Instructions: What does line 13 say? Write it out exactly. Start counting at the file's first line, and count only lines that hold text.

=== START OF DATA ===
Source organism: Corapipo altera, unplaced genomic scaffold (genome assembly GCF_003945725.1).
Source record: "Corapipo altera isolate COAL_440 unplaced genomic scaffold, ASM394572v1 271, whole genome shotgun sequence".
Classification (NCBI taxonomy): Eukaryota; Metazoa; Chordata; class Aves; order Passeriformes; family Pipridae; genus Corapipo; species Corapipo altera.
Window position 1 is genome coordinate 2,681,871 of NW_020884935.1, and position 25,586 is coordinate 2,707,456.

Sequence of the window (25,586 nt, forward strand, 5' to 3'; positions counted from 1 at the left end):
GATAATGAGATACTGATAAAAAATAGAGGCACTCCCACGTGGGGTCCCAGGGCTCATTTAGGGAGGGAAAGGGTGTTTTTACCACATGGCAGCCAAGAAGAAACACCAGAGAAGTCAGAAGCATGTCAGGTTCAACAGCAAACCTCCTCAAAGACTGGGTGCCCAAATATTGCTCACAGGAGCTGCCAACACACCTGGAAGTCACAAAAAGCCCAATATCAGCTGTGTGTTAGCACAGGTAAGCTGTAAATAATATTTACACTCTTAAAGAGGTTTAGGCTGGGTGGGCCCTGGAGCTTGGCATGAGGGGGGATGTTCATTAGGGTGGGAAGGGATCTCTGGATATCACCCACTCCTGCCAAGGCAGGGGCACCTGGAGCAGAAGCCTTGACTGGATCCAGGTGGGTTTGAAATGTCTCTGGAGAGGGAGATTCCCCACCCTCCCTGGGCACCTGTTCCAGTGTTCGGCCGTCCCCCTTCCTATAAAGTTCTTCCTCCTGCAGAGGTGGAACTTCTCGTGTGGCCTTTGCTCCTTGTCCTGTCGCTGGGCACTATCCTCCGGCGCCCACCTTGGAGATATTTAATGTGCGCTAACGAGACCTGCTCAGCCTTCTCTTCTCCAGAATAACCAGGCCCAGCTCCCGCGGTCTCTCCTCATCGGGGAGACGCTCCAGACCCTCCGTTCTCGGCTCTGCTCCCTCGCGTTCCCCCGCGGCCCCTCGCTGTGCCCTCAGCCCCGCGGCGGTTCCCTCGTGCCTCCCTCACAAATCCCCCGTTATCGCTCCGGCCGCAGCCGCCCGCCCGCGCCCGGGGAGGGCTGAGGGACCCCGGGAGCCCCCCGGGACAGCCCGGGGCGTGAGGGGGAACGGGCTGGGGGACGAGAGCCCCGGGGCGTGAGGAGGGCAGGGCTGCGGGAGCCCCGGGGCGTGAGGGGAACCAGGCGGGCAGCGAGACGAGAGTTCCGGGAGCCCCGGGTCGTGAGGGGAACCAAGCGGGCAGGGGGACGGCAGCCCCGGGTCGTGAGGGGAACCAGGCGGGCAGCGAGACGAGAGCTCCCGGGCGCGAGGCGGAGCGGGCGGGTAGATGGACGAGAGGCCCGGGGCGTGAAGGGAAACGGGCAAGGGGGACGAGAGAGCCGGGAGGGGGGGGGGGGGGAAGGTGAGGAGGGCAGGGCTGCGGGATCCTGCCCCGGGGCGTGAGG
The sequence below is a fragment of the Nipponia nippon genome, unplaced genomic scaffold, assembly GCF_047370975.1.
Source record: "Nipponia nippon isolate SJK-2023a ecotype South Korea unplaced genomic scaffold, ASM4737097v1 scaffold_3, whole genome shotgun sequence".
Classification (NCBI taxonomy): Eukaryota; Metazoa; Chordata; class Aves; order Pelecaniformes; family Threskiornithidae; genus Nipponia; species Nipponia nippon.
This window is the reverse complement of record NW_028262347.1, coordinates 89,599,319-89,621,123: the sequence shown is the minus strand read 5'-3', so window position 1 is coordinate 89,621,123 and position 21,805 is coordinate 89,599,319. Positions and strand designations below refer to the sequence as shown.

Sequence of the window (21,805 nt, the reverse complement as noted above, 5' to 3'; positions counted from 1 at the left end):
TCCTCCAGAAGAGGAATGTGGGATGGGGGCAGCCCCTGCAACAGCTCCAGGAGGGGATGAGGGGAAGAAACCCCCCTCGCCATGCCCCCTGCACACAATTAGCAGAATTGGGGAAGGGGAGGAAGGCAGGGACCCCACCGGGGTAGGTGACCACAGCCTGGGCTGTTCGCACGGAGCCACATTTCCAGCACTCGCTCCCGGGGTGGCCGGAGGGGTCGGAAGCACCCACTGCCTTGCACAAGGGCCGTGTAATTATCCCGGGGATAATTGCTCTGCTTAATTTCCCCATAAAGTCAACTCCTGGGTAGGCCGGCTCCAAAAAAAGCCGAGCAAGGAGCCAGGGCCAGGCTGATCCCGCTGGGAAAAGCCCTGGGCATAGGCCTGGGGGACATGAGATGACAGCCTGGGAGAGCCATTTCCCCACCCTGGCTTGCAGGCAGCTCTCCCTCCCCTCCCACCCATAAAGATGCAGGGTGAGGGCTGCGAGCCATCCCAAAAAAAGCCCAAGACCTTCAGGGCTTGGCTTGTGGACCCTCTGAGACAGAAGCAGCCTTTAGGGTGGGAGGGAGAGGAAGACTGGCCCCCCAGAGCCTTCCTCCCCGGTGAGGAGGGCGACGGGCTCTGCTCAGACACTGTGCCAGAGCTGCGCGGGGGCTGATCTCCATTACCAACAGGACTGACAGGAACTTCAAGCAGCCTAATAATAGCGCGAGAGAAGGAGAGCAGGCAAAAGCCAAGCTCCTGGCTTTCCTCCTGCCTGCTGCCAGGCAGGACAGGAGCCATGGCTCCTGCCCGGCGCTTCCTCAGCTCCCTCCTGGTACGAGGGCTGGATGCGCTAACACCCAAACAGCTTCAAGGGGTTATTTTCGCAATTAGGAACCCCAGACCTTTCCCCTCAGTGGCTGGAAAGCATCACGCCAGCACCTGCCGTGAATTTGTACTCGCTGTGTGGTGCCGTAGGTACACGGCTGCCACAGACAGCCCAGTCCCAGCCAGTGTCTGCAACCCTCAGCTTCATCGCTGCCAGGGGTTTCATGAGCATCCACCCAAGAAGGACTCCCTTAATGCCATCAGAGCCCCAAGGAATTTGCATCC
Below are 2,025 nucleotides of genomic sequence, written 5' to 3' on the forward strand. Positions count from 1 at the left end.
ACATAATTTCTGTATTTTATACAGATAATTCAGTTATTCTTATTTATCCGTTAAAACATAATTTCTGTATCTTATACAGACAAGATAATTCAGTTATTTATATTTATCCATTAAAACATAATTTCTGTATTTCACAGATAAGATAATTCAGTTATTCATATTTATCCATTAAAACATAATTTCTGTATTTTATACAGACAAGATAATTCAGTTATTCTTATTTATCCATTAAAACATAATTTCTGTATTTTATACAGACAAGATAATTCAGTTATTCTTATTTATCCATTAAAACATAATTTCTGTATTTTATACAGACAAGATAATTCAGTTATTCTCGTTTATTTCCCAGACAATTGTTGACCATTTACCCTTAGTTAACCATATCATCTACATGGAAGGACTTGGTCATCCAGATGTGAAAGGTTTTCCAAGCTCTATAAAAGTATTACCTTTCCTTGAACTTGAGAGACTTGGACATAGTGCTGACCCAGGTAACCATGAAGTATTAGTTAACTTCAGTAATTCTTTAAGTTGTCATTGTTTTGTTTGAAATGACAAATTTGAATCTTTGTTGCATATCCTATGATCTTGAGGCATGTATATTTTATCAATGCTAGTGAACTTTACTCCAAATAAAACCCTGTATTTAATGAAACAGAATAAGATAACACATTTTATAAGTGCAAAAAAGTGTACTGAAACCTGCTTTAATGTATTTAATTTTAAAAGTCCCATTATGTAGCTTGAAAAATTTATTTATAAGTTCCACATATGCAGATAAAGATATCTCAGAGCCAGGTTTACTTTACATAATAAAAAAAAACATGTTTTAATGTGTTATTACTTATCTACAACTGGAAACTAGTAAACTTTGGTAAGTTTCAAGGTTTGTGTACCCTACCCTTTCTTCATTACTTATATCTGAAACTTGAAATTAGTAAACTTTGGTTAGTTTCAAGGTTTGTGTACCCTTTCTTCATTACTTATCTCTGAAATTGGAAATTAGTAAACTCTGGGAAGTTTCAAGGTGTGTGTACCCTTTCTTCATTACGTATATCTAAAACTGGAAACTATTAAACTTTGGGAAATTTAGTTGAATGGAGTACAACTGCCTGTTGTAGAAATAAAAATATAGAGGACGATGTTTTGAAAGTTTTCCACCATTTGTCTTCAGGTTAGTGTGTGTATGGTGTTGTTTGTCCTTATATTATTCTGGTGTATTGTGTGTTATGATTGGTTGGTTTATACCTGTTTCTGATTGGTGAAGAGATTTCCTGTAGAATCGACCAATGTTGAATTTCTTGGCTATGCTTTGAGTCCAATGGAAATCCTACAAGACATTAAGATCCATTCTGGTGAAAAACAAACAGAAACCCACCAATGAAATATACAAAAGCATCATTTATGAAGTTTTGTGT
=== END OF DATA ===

Below are 2,025 nucleotides of genomic sequence, written 5' to 3' on the forward strand. Positions count from 1 at the left end.